Forget Gold, Buy Garlic

Garlic beats gold as China's hot new asset
Shao Mingqing was a jobless young man from Shandong province with only a junior high school diploma when his luck turned around a few months ago with the skyrocketing price of garlic.

The 22-year-old Shao now drives an 180,000-yuan Toyota he bought with the money he made on the garlic market. Shao's face was lit up with joy when he talked about his recent success.

"I borrowed some money and decided to buy 100 tons of garlic at the price of 3.2 yuan per kilogram (kg) in September," Shao said. "I made a profit of 400,000 yuan from selling it at the price of 7.2 yuan a month later."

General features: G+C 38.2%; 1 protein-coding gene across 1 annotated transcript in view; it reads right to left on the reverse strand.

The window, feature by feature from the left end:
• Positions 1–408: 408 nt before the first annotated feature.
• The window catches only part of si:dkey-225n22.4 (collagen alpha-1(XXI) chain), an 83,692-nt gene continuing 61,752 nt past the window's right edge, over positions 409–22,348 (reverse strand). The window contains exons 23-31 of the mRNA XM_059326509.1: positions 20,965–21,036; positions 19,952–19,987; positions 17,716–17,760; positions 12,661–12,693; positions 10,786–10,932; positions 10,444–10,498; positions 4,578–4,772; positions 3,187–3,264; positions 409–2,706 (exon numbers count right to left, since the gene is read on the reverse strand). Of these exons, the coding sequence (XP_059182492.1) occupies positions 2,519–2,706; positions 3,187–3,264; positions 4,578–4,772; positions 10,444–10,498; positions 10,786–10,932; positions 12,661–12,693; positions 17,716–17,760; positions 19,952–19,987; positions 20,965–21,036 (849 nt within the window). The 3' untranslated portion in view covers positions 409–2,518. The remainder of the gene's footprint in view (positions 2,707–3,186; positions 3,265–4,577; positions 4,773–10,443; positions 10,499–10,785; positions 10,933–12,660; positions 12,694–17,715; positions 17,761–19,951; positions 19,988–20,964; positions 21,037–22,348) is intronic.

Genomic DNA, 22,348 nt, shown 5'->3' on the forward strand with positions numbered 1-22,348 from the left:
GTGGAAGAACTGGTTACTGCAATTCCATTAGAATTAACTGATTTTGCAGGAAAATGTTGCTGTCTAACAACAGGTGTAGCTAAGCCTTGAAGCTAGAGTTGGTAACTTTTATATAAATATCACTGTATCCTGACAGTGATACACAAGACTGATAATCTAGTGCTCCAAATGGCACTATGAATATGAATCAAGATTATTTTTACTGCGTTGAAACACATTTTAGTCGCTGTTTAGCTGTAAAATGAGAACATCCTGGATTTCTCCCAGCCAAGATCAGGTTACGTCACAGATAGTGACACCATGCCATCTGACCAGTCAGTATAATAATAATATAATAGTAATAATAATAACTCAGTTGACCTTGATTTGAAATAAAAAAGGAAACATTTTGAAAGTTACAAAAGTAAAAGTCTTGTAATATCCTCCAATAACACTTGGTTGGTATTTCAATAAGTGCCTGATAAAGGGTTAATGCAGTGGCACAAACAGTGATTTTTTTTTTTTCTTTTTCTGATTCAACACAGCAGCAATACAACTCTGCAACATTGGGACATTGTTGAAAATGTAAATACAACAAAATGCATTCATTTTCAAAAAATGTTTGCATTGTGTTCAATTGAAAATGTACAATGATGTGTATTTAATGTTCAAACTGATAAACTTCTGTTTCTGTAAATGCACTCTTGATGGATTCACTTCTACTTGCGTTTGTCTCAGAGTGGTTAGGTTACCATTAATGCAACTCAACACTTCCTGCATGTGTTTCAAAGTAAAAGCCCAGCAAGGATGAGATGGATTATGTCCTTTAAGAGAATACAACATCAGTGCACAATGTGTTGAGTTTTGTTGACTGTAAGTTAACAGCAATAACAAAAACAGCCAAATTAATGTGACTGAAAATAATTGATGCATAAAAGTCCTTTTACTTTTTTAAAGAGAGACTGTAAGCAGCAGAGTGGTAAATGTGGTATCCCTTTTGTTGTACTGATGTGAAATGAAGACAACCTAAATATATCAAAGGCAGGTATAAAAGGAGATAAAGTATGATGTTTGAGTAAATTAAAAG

Is there a garlic bubble?
The soaring garlic prices are creating a frenzied mood among market speculators as they seek new opportunities to buy and store as much garlic as possible, betting the price will surge to a new high in coming days.

Rich coal mine bosses, according to some media reports, have also joined the garlic market, hoping to reap huge profits.

Some real estate speculators, who have earned big money in China's overheated property market, also are gambling on garlic, according to media reports.
Yes, there is a garlic bubble. The article mentions possible demand due to the health effects of garlic (garlic heavy dishes were popular during SARS) in light of H1N1 fears. But prices also fell to 0.08 yuan per kg last year, roughly the equivalent of $0.01, so farmers cut back production.

Still, I'm going to say that this is a decent indicator that China has plenty of credit.

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